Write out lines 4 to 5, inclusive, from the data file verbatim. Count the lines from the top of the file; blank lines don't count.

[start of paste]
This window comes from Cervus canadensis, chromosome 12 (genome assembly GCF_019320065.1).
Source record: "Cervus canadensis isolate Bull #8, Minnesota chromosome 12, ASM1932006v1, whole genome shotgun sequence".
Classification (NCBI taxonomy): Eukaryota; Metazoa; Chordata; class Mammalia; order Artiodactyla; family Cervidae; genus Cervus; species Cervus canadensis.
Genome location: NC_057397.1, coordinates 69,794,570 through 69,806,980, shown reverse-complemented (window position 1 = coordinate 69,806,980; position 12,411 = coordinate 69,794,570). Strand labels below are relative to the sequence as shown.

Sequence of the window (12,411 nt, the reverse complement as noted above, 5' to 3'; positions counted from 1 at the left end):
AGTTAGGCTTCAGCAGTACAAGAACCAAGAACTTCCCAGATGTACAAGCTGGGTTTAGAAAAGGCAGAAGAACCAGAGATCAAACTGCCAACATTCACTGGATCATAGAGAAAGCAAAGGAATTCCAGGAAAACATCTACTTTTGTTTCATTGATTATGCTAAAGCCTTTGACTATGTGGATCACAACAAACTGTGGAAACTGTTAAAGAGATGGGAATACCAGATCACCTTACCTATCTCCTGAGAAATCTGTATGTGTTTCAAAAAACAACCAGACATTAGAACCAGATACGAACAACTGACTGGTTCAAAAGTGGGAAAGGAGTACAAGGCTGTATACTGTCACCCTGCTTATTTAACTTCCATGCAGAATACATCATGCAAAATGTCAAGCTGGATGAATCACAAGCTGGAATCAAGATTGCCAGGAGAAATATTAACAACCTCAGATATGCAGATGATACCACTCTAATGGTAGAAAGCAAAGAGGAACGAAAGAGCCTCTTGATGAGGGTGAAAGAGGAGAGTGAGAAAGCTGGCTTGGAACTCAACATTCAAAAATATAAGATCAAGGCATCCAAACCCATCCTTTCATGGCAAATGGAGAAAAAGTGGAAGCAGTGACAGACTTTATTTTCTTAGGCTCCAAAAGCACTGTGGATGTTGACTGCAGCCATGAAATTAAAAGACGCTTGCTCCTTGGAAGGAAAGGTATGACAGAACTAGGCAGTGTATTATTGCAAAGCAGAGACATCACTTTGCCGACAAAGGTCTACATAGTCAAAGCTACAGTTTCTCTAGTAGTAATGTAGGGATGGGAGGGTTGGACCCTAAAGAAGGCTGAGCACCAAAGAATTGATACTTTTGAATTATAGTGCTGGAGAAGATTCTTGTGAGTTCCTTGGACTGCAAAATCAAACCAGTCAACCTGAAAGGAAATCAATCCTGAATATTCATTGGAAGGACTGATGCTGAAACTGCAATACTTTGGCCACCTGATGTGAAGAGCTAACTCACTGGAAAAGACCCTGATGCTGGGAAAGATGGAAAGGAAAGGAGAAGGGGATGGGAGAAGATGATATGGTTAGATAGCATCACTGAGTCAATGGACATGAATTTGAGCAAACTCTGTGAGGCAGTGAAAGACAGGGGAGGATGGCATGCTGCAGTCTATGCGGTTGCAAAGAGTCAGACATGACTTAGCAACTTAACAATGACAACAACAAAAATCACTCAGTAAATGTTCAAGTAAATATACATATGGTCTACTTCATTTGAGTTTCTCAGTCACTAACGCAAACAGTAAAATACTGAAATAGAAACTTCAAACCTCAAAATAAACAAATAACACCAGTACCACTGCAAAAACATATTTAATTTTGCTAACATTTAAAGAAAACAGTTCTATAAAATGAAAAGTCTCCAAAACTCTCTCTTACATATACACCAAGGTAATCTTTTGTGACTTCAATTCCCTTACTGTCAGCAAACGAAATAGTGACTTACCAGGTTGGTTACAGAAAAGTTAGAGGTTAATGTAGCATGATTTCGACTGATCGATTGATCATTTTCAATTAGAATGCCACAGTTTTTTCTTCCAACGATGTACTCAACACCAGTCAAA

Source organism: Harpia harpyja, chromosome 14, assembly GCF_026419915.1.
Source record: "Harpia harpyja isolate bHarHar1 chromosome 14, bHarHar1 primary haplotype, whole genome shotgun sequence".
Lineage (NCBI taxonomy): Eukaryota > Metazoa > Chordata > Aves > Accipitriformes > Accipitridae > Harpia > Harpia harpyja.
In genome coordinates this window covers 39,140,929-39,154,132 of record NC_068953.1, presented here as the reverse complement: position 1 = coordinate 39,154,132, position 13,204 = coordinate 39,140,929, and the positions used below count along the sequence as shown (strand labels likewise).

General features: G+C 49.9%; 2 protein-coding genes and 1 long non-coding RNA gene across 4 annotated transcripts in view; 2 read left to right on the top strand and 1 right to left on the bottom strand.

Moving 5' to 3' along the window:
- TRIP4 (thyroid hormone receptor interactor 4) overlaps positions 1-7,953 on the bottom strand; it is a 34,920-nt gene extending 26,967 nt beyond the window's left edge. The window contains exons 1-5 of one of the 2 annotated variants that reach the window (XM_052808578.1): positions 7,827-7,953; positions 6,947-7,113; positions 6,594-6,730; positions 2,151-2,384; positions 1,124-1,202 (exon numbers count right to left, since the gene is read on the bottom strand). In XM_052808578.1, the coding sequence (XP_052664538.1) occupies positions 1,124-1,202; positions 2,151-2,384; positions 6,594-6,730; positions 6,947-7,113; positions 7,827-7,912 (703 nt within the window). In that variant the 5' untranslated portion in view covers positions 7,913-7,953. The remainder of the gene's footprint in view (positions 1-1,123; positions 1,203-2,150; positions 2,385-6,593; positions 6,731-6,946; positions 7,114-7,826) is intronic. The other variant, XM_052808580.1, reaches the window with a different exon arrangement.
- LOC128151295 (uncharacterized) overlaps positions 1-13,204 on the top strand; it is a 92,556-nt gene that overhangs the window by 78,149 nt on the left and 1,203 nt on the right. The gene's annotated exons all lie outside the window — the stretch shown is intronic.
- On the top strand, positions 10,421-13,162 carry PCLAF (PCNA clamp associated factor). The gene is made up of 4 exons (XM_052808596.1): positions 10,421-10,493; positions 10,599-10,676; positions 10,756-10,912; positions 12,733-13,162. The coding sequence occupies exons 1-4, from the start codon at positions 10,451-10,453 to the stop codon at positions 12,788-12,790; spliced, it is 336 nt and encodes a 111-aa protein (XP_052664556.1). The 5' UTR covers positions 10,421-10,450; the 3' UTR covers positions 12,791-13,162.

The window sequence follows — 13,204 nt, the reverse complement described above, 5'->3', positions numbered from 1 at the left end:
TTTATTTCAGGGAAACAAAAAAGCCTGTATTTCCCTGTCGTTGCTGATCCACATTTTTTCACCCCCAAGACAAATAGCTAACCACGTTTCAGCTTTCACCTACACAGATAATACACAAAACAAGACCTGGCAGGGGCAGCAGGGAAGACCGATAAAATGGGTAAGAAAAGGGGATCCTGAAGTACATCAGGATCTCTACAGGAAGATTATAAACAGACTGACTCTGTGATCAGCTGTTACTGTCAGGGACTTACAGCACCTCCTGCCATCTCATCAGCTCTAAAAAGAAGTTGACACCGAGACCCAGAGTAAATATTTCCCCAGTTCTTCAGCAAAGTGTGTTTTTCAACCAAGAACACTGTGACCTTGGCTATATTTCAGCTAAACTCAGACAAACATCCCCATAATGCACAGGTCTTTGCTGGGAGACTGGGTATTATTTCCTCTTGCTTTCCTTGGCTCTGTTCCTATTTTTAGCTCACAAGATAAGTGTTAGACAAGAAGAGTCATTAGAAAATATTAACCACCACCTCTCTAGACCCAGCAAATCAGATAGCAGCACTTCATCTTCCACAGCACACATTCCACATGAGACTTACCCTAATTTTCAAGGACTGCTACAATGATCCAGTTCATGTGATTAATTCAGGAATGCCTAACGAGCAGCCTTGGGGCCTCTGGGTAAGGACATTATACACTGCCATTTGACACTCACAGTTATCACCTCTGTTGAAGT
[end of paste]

Genome location: NC_057397.1, coordinates 69,794,570 through 69,806,980, shown reverse-complemented (window position 1 = coordinate 69,806,980; position 12,411 = coordinate 69,794,570). Strand labels below are relative to the sequence as shown.

Sequence of the window (12,411 nt, the reverse complement as noted above, 5' to 3'; positions counted from 1 at the left end):